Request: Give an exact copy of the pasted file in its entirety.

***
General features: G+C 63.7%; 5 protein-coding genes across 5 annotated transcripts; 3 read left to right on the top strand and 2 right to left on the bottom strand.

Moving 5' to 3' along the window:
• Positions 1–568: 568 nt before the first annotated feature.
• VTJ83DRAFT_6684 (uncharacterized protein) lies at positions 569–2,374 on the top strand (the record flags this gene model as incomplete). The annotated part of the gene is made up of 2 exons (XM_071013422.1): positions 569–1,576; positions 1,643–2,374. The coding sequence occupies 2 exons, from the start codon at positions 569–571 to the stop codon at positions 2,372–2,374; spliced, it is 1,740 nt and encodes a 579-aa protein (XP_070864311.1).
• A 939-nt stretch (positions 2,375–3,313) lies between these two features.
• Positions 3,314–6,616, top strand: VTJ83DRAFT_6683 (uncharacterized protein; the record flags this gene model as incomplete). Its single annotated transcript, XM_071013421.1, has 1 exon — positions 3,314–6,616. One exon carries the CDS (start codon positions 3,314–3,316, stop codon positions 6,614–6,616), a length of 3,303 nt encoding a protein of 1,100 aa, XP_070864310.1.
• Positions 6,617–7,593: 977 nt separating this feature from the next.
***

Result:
General features: G+C 63.7%; 5 protein-coding genes across 5 annotated transcripts; 3 read left to right on the top strand and 2 right to left on the bottom strand.

Moving 5' to 3' along the window:
• Positions 1–568: 568 nt before the first annotated feature.
• VTJ83DRAFT_6684 (uncharacterized protein) lies at positions 569–2,374 on the top strand (the record flags this gene model as incomplete). The annotated part of the gene is made up of 2 exons (XM_071013422.1): positions 569–1,576; positions 1,643–2,374. The coding sequence occupies 2 exons, from the start codon at positions 569–571 to the stop codon at positions 2,372–2,374; spliced, it is 1,740 nt and encodes a 579-aa protein (XP_070864311.1).
• A 939-nt stretch (positions 2,375–3,313) lies between these two features.
• Positions 3,314–6,616, top strand: VTJ83DRAFT_6683 (uncharacterized protein; the record flags this gene model as incomplete). Its single annotated transcript, XM_071013421.1, has 1 exon — positions 3,314–6,616. One exon carries the CDS (start codon positions 3,314–3,316, stop codon positions 6,614–6,616), a length of 3,303 nt encoding a protein of 1,100 aa, XP_070864310.1.
• Positions 6,617–7,593: 977 nt separating this feature from the next.